Americans Polled: 78 Percent Want Congress to Return 5 Percent of Their Pay

J. Scott Applewhite/AP

Most Americans favor members of Congress voluntarily returning some portion of their salary as a result of the impact of the sequestration budget cuts, which went into effect March 1. In response to two suggested giveback amounts, 78 percent of Americans favor Congress members returning 5 percent of their pay, and 79 percent favor Congress returning 25 percent.

President Barack Obama recently volunteered to return 5 percent of his presidential salary to the U.S. Treasury as a result of the sequestration, and other elected officials and members of the Cabinet have followed suit by pledging to return a portion of their salary to the Treasury or give a percentage to charity.

Changes in pay for members of the House and Senate cannot take effect until after the next election cycle has taken place, according to the 27th Amendment, which means that House and Senate members cannot begin to officially receive less pay until after next year's elections. But any elected official can voluntarily return a portion of his or her pay to the U.S. Treasury or donate it to charity.

Americans appear to think it would be just fine with them personally if members of Congress did voluntarily rebate part of their salary. The amount of the giveback makes little difference to Americans – 78 percent say members of Congress should return 5 percent of their pay. When a separate random sample was asked about a 25 percent cut in pay, 79 percent of Americans favored it.

It's not hard to find reasons why the public might favor a voluntary giveback in pay by members of the House and Senate. Congress' job approval in recent months has been in the low teens (13 percent in March; April's rating will be released this week on, which means the vast majority of Americans disapprove of the job their representatives have been doing in Washington.

Similarly, 34 percent of Americans have a great deal or a fair amount of confidence in the "legislative branch consisting of the U.S. Senate and House of Representatives," suggesting that agreement with the return in pay is essentially a ratification of a vote of no confidence. Thirteen percent of Americans have a great deal or quite a lot of confidence in Congress as an institution, near the all-time low on that measure.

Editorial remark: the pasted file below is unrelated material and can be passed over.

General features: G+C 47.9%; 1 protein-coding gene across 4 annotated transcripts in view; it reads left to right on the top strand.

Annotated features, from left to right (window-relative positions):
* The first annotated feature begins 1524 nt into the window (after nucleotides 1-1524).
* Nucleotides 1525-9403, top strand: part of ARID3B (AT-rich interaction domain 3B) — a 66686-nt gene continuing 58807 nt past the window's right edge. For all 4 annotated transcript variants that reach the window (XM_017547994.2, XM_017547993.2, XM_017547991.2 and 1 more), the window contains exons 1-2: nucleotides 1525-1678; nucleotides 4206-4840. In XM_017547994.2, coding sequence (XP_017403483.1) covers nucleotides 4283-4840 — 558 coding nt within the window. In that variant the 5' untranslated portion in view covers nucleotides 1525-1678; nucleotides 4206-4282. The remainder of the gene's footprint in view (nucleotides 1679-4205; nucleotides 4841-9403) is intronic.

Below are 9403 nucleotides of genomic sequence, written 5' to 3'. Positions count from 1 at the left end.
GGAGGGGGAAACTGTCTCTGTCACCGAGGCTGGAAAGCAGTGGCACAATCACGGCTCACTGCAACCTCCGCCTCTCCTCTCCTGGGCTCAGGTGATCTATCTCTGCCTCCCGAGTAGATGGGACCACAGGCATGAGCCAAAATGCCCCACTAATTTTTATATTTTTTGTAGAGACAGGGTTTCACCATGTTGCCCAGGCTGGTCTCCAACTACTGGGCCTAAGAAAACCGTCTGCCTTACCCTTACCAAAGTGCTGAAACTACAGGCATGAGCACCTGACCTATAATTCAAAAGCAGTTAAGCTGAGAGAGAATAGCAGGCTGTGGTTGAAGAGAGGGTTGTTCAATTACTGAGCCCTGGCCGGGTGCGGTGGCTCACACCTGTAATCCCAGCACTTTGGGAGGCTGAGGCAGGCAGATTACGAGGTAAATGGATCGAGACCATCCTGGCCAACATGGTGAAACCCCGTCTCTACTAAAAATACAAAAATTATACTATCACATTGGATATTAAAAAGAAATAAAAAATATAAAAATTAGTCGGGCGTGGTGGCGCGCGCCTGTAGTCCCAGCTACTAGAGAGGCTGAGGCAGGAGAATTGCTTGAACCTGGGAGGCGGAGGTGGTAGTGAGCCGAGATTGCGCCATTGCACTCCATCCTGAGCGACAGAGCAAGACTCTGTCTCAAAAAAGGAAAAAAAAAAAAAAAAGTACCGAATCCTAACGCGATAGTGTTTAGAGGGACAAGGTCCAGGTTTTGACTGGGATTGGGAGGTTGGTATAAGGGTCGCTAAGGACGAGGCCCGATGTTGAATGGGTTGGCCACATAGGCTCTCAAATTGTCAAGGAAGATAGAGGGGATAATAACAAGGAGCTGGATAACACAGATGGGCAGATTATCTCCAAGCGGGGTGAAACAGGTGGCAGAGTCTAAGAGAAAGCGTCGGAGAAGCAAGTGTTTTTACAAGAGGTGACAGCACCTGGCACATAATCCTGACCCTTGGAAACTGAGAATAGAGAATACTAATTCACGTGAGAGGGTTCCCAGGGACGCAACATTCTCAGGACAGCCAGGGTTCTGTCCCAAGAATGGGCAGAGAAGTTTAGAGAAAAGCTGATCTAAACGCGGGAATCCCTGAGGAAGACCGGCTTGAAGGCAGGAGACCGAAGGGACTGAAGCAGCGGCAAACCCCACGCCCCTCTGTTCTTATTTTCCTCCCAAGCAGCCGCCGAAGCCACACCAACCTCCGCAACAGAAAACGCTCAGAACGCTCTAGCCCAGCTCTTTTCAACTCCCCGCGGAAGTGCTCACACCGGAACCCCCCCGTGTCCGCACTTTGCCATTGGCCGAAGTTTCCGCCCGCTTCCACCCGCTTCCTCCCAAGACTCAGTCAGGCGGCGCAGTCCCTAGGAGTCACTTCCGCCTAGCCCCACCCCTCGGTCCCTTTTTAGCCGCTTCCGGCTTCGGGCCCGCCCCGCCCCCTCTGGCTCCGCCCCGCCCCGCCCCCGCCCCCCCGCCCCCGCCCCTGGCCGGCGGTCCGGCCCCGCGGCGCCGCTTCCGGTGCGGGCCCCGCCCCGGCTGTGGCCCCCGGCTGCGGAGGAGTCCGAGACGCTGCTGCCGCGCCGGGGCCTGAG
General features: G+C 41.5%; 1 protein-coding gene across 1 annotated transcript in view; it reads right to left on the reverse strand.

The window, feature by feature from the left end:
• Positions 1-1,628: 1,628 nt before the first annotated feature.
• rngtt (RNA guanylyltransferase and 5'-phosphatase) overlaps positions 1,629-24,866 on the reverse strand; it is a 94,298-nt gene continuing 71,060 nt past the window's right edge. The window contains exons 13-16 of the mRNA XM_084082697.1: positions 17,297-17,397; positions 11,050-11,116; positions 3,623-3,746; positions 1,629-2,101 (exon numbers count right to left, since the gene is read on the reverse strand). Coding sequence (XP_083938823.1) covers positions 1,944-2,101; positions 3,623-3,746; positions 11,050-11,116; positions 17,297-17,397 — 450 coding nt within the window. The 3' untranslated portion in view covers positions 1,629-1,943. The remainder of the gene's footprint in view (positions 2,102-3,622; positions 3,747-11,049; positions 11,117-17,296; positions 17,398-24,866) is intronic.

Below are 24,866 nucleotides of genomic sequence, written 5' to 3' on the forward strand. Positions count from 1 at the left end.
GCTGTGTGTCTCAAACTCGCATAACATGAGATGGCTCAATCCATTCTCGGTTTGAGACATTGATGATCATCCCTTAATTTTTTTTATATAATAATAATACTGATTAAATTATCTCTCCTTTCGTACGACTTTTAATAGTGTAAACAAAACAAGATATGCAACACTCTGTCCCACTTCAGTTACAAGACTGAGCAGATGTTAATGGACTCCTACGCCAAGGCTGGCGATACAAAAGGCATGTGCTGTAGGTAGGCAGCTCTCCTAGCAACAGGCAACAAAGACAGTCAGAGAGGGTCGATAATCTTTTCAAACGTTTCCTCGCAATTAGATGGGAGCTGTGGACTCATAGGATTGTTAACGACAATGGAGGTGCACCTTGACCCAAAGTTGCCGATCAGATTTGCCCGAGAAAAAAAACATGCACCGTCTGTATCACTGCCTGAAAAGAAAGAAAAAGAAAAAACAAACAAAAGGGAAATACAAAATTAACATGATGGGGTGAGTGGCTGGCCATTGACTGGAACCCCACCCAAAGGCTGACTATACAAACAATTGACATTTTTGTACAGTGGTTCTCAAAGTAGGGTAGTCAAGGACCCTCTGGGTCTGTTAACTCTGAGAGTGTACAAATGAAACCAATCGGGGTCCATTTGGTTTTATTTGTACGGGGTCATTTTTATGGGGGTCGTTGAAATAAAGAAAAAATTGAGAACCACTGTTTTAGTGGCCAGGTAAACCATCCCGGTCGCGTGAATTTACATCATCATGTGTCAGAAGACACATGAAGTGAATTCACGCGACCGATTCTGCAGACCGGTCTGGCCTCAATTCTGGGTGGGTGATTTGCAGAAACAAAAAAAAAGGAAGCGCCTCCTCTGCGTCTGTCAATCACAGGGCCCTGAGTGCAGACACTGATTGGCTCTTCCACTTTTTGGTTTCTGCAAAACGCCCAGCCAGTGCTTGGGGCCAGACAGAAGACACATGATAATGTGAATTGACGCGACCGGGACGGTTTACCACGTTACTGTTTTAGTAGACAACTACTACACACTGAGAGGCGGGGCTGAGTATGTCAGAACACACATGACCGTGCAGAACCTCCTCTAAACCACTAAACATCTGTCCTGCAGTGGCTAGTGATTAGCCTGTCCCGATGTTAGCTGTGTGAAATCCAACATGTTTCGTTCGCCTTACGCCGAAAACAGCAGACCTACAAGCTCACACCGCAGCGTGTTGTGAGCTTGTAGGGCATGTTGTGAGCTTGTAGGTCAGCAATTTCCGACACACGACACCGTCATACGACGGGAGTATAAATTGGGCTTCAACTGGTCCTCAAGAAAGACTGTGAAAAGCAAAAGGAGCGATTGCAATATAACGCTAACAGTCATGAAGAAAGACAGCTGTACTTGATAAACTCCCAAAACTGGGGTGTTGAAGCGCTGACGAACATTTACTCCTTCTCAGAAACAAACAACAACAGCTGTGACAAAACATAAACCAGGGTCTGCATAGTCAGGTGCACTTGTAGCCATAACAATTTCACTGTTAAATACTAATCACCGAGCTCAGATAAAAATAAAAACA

There is virtually no difference in the views on this issue between Democrats and Republicans, making this one of those issues on which there is a high level of agreement across partisan lines.


Most Americans approve of the idea that members of the U.S. House and Senate should voluntarily return either 5 percent or 25 percent of their salary to the Treasury. Americans' overwhelming favor for this proposal likely stems at least in part from their low approval of the job Congress is doing. Americans may thus be following the same principle as a corporate board of directors that lowers the compensation of a CEO when the company is not meeting corporate targets.

Some of the reason for the widespread agreement may also stem directly from the sequestration that took effect more than a month ago, now resulting in cutbacks and government employee furloughs, which are essentially pay cuts for government employees.

It is impossible for Congress to officially cut its own pay across the board in any short-term way, but this read of the attitudes of the American public suggests that individual members may face pressure to return their pay or provide explanations for why they are not doing so.

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